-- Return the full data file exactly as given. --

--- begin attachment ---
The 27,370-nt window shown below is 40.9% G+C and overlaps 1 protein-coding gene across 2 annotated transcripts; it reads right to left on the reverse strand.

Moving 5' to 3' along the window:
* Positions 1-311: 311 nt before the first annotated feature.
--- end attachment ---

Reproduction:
The 27,370-nt window shown below is 40.9% G+C and overlaps 1 protein-coding gene across 2 annotated transcripts; it reads right to left on the reverse strand.

Moving 5' to 3' along the window:
* Positions 1-311: 311 nt before the first annotated feature.